Blazor University Learn the .NET SPA framework from Microsoft
Ctrl X

I am available for contract work, contact me via Linked-in or Email.

Calling .NET From JavaScript

Sometimes our .NET application code needs to be executed from JavaScript. Blazor enables us to asynchronously call methods on instances of objects, or static methods on classes.

Identifying invokable .NET code

Blazor does not allow JavaScript to call just any static or instance method in our .NET code. There are conditions

  1. The method must be decorated with the JsInvokableAttribute.
  2. The method must be public.
  3. The parameters of the method must be Json serializable.
  4. The return type of the method must be Json serializable, void, a Task, or a Task<T> where T is Json serializable.
  5. If specifying the identifier parameter on JsInvokable the value must be unique per class hierarchy (if an instance method) or unique per assembly (if a static method).

Making .NET code invokable

To call a method on a .NET object instance, we first need to pass a reference to the object over to JavaScript. We cannot pass our object directly because we want to give JavaScript a reference to our object rather than a Json serialized representation of its state. We do this by creating an instance of the DotNetObjectReference class. To demonstrate this, we'll create a simple Blazor app that receives random text from JavaScript every second.

First, create a new Blazor application and change Index.razor to the following mark-up.

Warning: The following code has a memory leak and should not be used in production. This will be highlighted and corrected in Lifetimes and Memory Leaks.

@page "/"
@inject IJSRuntime JSRuntime

<h1>Text received</h1>
    @foreach (string text in TextHistory)

    List<string> TextHistory = new List<string>();

    protected override void OnAfterRender(bool firstRender)
        if (firstRender)
            // See warning about memory above in the article
            var dotNetReference = DotNetObjectReference.Create(this);
            JSRuntime.InvokeVoidAsync("BlazorUniversity.startRandomGenerator", dotNetReference);

    public void AddTextToTextHistory(string text)
        while (TextHistory.Count > 10)
        System.Diagnostics.Debug.WriteLine("DotNet: Received " + text);
  • Line 2
    Injects the IJSRuntime service. We use this to initialise our JavaScript, passing in a reference to the component that will receive the notifications.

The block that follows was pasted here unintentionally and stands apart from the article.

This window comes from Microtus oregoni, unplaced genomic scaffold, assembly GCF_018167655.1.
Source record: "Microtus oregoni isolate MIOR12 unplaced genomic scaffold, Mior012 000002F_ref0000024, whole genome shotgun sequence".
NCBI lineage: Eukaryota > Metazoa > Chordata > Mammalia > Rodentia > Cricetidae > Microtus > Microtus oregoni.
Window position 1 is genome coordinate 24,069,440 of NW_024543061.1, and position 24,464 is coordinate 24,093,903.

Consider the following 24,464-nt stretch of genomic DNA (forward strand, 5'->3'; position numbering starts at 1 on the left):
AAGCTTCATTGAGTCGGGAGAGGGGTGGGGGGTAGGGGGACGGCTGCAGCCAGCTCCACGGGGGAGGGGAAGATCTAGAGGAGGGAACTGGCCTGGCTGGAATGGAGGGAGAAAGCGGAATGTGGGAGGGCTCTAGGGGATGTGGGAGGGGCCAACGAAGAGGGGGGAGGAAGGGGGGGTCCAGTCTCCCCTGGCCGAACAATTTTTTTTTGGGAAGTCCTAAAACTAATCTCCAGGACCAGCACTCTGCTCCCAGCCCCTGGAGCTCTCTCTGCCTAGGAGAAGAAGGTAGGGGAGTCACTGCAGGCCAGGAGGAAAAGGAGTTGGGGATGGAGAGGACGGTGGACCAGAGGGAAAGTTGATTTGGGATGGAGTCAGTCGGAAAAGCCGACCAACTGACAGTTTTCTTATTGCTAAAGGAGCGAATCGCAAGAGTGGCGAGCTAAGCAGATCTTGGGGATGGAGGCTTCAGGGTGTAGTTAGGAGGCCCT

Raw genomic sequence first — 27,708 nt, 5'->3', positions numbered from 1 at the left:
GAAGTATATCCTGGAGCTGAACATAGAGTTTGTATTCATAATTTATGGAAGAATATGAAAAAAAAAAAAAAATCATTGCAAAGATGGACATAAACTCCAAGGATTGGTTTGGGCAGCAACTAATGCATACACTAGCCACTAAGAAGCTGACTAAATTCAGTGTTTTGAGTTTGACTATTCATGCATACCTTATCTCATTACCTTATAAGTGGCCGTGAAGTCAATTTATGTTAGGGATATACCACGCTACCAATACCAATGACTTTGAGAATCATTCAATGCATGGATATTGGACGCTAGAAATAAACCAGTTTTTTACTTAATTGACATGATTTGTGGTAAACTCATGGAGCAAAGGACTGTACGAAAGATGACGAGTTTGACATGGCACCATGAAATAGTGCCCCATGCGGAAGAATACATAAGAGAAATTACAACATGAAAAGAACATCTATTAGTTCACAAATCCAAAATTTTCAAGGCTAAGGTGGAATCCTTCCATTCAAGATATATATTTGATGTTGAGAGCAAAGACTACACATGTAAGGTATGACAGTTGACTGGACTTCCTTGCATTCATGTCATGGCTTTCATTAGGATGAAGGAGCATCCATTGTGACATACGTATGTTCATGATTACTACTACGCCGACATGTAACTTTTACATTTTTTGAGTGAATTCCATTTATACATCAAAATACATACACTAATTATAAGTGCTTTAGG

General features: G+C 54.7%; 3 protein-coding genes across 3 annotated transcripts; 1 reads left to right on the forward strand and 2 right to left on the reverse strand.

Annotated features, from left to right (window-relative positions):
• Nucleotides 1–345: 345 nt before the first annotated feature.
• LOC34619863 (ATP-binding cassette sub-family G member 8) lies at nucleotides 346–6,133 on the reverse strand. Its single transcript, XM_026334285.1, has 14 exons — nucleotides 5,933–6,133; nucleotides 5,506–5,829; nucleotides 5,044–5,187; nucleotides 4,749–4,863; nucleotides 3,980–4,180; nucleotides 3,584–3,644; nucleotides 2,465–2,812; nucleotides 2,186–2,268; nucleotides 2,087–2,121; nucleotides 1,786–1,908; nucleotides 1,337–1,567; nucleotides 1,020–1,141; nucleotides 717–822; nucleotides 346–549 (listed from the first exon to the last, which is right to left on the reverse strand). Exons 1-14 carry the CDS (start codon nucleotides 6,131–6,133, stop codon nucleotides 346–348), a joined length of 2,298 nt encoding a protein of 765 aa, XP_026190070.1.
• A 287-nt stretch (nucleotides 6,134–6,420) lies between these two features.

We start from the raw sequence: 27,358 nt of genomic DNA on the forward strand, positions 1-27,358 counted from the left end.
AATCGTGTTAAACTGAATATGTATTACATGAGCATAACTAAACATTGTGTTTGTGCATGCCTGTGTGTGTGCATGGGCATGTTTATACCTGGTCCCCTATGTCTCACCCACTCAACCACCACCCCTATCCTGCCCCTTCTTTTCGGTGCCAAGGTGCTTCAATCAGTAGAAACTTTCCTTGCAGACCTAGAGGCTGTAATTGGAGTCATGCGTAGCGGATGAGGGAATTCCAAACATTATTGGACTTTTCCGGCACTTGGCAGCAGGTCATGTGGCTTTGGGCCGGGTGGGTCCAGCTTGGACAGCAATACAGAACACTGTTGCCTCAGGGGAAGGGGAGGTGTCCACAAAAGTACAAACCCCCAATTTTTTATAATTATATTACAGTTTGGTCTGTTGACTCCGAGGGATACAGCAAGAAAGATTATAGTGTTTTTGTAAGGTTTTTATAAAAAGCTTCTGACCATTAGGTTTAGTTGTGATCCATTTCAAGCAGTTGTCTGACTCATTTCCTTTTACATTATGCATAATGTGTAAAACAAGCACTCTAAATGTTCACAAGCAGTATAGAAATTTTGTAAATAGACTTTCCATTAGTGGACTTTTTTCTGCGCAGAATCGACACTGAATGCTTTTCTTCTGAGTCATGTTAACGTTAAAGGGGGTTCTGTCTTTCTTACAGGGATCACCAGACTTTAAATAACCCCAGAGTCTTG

• Line 6
    Iterates over a List<string> and renders them as HTML <li> elements.
  • Line 22
    When the component is first rendered, we invoke a JavaScript function named BlazorUniversity.startRandomGenerator, passing a reference to the current component by calling DotNetObjectReference.Create(this).
  • Line 26
    We decorate our call-back method with JSInvokable. A specific identifier is given; this is a recommended practice, otherwise Blazor will infer the name from the name of the method, and so refactoring the method to a new name could break any JavaScript that executes it.
  • Line 27
    Our method conforms to Blazor callback requirements. It is public, has a void return type, and its only parameter is serializable from Json.
  • Lines 29-32
    Adds the received text to our List<string>, ensures there are no more than 10 items, and then calls StateHasChanged so Blazor knows it needs to recreate its RenderTree.
  • Line 33
    Outputs the text received by .NET to the Visual Studio output window.

Invoking .NET code from JavaScript

First we need to edit either /Pages/_Host.cshtml (server side) or /wwwroot/index.html (WASM) and add a reference to a script we are about to create.

<script src="/scripts/CallingDotNetFromJavaScript.js"></script>

Next, we'll create the function BlazorUniversity.startRandomGenerator and have it call back our .NET object with a random number every second.

var BlazorUniversity = BlazorUniversity || {};
BlazorUniversity.startRandomGenerator = function(dotNetObject) {
    setInterval(function () {
        let text = Math.random() \* 1000;
        console.log("JS: Generated " + text);
        dotNetObject.invokeMethodAsync('AddText', text.toString());
    }, 1000);

Now run the application and press F12 to view the browser tools window. Look in the console and we should see something like the following:

Browser view

Visual Studio output view